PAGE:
"Come and play, my mom!"
"Can I have a jelly bean, my mom?"
"I'll be Yoda, and you be Obi-Wan Kenobi, my mom." (We've also been very into Star Wars lately.)
At first I thought the new moniker was a sign of possession -- this is my mom. But it's not how he says it. He says it the same way an adult would when talking about his or her mother: "Oh, my mom is coming for the weekend."
I think, maybe, being "my mom" is a result of Henry starting to have a life separate enough from me that he talks about me to other people -- to his preschool classmates, to his grandparents, to his little buddies. He refers to me when I'm not around.
I've decided I like being "my mom" as opposed to "my mom." I like that I am "my mom" casually and warmly and naturally, because I really hope that's how he talks about me when he grows up, too. I want teenager Henry to smile when he talks about hanging out with "my mom," and 20-something Henry to tell his roommates and girlfriends how awesome "my mom" is. And dangit, when that kid has kids, I'd better hear the sentence "My mom will come and help out for a couple weeks." (Or a couple months. Not to be pushy, distant-future in-laws.)
|My mom, my brother, Gandalf, and me|
I want that kind of relationship for my sake, but I want it for him, too. I get to talk about my mom like that, and I'm glad I do.
My mom is amazing, no questions asked. Oh, I know she wasn't always perfect when I was a kid, but only because she's confessed to such terrible slights as accidentally impaling me with a diaper pin once. If we're going off my memory alone, my mom is strictly awesome.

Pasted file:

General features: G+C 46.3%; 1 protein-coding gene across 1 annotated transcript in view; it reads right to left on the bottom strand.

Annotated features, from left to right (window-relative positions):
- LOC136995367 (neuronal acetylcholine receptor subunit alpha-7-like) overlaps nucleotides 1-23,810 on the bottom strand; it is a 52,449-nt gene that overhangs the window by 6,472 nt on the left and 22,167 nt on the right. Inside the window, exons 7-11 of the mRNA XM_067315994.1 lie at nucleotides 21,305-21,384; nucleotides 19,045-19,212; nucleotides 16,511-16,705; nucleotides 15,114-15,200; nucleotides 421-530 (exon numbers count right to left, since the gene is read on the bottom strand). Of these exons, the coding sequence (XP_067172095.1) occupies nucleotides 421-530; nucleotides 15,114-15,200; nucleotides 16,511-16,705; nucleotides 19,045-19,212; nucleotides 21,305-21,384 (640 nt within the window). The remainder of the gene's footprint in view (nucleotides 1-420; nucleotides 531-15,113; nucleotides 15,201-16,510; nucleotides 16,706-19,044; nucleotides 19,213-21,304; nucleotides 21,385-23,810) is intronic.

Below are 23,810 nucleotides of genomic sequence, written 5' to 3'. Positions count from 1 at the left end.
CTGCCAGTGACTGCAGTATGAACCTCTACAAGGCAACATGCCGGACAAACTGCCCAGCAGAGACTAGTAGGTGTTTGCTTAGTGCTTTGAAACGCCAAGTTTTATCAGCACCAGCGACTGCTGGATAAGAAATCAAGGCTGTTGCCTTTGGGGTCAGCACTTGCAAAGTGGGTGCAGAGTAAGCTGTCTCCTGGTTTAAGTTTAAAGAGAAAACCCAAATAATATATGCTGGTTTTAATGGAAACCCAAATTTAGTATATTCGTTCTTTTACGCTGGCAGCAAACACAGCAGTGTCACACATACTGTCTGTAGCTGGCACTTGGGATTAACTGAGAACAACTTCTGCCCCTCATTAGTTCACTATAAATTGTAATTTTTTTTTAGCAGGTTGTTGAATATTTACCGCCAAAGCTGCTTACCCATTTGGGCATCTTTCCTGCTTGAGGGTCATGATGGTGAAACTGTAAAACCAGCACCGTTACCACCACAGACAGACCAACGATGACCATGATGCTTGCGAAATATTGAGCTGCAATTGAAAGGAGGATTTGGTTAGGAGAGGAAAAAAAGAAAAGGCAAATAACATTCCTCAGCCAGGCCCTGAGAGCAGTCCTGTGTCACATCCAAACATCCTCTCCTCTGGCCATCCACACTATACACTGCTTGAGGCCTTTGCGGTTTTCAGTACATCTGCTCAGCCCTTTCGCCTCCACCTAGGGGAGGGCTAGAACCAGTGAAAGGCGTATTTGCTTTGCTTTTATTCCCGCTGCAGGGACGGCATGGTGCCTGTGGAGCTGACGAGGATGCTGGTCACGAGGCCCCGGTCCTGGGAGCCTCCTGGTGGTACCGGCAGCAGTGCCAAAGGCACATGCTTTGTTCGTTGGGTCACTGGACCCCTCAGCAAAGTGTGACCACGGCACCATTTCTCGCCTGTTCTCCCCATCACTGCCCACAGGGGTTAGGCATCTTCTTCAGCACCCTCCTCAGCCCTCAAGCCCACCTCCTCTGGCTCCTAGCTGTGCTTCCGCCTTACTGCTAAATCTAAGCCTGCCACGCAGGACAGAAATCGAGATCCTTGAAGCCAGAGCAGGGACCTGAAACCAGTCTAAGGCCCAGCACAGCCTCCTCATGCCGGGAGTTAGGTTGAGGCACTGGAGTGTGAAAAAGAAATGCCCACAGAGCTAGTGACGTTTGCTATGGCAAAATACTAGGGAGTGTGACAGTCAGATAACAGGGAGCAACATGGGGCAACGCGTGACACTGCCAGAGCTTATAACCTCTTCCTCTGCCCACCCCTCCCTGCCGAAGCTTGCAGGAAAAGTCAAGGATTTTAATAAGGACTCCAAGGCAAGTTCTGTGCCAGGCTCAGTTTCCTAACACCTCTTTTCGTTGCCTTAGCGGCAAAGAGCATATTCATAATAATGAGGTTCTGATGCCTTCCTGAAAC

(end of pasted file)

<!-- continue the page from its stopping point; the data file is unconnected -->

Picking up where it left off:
My mom spent her entire 22nd birthday in labor with me -- though, because I was stubborn from day one, I held out until 2 a.m. the day after, so we don't share a birthday.
My mom started college when my brother and I were toddlers, juggling her class schedule with my dad's so they could be home with us. I remember going to class with her and coloring while she took her tests. She graduated with a perfect 4.0.
My mom chaperoned a field trip to Seattle when I was in seventh grade. We were supposed to go to the art museum one afternoon, and even though my mom loves museums and knew it would be educational for us, she snuck my friends and me away from the pack and took us to Planet Hollywood for strawberry milkshakes, because we were 12 and it's exactly what we wanted.
|My mom going fishing at Big Creek|
My mom can play "Amazing Grace" on the flute more beautifully than anyone on earth. My mom can spend an entire day fishing from a lawn chair on a dock even if she hardly catches a thing. My mom can recite Emily Dickinson poems. My mom spent last weekend coaxing 10 baby ducklings from their eggs, checking on them in her classroom every few hours because she couldn't stop thinking about them.
I remember back in our childbirth class when I was pregnant with Henry, we went around and talked about who we wanted in the birthing room with us. I was the only person who said "my mom," and I realized then how blessed I am.
My mom has always trusted me, always supported me, always been willing to give me advice and help, always listened when I told her I wanted to do things on my own. She let me mess up when I needed to, and though we rarely argued she set me straight when I needed to be. (For the record: You were right about all those times you made me dress nicely for an important event, Mom. Sorry about that.)
|My mom, aka Gramma, and little Henry|
Happy Mother's Day, my mom.
(And happy Mother's Day to the rest of you, too. I've got to run -- got a date with a cheeseburger. If you'd like to stick around, you can read the previous post in the Mother's Day series here.)